I have heard better orchestras perform this work, including in 2013 already.  But did they really understand it so well as these Armenians?  I do not cry often at concerts.  I don’t give too many standing ovations either.  Topchjan and the Armenian Philharmonic provoked both for the second time this year, both times after performing Bruckner symphonies.

The concert opened with the Grieg Piano Concerto.  This was workmanlike.  Topchjan does make this orchestra sound better than anyone else, so he could keep the performance lively, flowing, and full of exciting dynamic swells.  Tigran Alaverdyan, the soloist, made playing the piano look effortless (I had an excellent view of his fingers).  Unfortunately, the Khachaturian Hall’s Steinway piano is not so good – something I’ve noticed before – and sounded rather tinny.  This was a piano to use to accompany someone, not to use as a solo instrument.

Armenian National Opera

Spendiarian, Almast

Armenians consider Alexander Spendiarian the father of Armenian classical music.  A pupil of Nikolai Rimsky-Korsakov in St. Petersburg, Spendiarian collected Armenian folk songs and melded them into the classical tradition.  He wrote only one opera, Almast, which the Armenian National Opera performed this evening.  Of course, I went.

I am not quite sure what I saw.  I searched unsuccessfully this week to find a plot summary on line, and then figured the program might include one in English (not an unreasonable assumption from my experiences), but the program was entirely in Armenian.  The action (or often lack of action) on stage did not adequately convey much without understanding the words.  For an opera in which every main character was brutally murdered on stage, nothing really happened at all.  All I know is that the story is loosely based on a historical event from the 18th Century, in which an Armenian princess betrayed her husband’s fortress to the Persian Shah’s army, thinking this would make the Shah marry her and she could become Queen of Persia.  However the Shah merely stuck her in his harem.  When she then tried to kill the Shah, he had her executed.  I suppose I may have seen something like that.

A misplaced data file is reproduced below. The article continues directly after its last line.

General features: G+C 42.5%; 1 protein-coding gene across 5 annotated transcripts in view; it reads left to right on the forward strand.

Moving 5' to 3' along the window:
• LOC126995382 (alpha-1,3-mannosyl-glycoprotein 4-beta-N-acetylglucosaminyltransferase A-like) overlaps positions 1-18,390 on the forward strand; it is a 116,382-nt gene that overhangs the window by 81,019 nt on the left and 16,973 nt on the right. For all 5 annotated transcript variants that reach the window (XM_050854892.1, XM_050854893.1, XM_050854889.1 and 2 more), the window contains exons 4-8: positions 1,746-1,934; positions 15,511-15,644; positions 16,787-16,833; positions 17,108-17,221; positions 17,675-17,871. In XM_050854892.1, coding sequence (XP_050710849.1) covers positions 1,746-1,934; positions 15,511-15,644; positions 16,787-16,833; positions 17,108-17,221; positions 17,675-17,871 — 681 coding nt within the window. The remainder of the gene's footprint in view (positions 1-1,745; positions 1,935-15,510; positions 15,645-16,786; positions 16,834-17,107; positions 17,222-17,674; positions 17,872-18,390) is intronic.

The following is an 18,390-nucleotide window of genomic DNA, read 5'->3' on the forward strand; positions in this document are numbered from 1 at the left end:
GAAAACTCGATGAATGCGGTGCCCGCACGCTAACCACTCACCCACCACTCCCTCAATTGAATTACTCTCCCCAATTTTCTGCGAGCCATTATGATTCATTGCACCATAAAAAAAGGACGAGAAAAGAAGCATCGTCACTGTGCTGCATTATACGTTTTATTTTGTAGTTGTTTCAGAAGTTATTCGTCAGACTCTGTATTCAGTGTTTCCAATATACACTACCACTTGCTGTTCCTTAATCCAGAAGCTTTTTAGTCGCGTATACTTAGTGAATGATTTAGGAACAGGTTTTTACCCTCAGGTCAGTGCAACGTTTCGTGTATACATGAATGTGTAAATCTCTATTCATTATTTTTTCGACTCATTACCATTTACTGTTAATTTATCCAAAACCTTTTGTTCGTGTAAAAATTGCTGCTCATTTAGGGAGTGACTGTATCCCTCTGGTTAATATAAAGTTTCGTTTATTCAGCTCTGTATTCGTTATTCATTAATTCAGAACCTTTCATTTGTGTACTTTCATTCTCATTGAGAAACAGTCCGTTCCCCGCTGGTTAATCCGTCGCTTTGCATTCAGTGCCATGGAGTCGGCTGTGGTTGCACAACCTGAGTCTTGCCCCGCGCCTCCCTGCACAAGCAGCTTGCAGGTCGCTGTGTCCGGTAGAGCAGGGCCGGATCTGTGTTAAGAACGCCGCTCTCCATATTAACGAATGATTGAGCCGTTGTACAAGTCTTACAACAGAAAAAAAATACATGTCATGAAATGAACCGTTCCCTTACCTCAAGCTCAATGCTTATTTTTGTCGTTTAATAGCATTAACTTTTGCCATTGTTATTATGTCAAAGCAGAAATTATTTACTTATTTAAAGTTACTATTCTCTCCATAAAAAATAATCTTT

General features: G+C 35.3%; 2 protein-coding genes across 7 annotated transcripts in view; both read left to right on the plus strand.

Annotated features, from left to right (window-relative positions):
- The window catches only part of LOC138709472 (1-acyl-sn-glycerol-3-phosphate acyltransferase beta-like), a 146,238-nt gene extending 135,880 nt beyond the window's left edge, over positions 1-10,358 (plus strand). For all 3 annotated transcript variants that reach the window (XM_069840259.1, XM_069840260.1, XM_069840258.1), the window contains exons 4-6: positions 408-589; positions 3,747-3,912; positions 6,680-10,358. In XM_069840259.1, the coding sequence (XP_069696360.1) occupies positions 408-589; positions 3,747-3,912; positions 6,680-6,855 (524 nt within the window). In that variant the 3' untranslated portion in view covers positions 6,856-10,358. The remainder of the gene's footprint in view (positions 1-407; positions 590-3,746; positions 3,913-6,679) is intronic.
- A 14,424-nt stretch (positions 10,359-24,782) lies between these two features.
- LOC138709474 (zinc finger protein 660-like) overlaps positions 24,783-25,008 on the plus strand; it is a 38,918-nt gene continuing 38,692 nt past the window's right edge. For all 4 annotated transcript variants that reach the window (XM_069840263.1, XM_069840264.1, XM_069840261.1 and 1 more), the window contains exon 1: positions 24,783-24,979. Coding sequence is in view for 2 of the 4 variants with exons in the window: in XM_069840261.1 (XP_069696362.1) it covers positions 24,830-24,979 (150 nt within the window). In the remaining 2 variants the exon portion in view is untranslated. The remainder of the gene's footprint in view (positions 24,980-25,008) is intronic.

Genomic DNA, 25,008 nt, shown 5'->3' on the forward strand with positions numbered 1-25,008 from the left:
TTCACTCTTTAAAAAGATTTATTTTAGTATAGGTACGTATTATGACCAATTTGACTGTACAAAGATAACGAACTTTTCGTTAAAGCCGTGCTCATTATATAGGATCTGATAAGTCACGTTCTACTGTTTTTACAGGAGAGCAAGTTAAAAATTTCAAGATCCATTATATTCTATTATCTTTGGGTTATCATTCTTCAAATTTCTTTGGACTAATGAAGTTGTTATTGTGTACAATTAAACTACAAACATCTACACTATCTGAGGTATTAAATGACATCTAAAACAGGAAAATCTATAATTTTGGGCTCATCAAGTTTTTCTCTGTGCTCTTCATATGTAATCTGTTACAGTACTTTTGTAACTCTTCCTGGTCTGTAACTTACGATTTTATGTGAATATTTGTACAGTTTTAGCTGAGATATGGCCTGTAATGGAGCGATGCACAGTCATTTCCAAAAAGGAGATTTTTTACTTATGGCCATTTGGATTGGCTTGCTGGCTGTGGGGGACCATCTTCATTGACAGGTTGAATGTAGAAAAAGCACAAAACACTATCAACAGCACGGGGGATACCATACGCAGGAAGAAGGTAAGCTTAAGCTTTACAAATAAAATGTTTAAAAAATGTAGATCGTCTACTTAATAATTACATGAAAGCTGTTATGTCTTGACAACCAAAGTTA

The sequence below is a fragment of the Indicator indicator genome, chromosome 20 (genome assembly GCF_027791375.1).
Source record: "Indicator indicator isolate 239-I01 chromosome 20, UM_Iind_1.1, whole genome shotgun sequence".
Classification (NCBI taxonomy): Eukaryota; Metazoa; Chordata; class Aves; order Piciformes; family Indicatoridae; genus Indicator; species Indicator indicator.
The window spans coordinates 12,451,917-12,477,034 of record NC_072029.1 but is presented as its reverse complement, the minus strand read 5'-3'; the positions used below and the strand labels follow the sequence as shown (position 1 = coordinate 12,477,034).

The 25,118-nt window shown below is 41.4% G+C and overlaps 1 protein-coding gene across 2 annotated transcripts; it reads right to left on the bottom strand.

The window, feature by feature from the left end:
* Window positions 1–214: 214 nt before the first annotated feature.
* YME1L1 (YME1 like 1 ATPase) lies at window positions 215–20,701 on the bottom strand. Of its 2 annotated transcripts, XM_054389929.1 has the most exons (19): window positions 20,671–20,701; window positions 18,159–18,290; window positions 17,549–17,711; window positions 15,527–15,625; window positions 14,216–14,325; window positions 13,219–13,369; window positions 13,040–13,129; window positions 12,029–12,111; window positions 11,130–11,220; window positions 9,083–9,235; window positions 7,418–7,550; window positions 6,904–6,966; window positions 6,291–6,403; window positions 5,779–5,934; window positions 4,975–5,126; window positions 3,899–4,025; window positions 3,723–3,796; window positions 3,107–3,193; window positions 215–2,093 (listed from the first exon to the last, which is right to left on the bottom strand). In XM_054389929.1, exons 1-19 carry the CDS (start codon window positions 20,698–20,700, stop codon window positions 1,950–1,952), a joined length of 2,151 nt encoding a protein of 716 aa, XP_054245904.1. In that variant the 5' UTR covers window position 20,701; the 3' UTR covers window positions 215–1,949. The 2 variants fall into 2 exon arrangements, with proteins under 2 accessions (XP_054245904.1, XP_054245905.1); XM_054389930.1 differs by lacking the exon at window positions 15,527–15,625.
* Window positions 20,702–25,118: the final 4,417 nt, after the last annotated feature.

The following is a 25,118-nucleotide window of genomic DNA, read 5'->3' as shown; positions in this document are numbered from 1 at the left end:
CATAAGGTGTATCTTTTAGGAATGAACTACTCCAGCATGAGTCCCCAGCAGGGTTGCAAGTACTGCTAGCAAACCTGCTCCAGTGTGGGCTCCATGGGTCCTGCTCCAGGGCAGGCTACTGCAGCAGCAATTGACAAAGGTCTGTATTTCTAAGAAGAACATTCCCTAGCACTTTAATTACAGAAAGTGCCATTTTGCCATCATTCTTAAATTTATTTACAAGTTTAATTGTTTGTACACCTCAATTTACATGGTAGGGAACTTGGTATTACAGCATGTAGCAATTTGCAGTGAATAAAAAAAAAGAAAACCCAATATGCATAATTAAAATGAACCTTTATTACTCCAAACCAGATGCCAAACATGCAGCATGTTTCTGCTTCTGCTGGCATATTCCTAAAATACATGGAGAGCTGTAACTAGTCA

The cast and the orchestra, under the baton of Yuri Davtyan, were not bad.  The staging presumably adequately conveyed the plot – I certainly do not blame the director for my lack of understanding.  Spendiarian’s music was also not bad, but lacked the palette and the drama of his old teacher Rimsky-Korsakov.  Spendiarian was a contemporary of Zakaria Paliashvili, considered the father of Georgian classical music for the same reasons Spendiarian has the Armenian title, but Paliashvili had both a better mastery of color and, in Georgia’s ancient musical traditions, far more and far better source material to work from (and Sergei Taneyev was probably a better teacher than Rimsky-Korsakov as well).  So on that comparison Spendiarian fails.

However, for a night out at the opera to experience something new, this succeeded.  Unfortunately, the audience remained restless throughout, with many people not bothering to break off their conversations (or even pretend to whisper).  Clearly the audience did not care much for this work, and even lacked the curiosity I had.  In the end, these chatterboxes gave the performance a standing ovation.  That was most certainly unearned, but the audience had not been listening so presumably thought that a standing ovation makes up for the disrespect they showed the rest of the evening.  But the opera was worth the hearing, and the performance (through the chatter) was perfectly acceptable.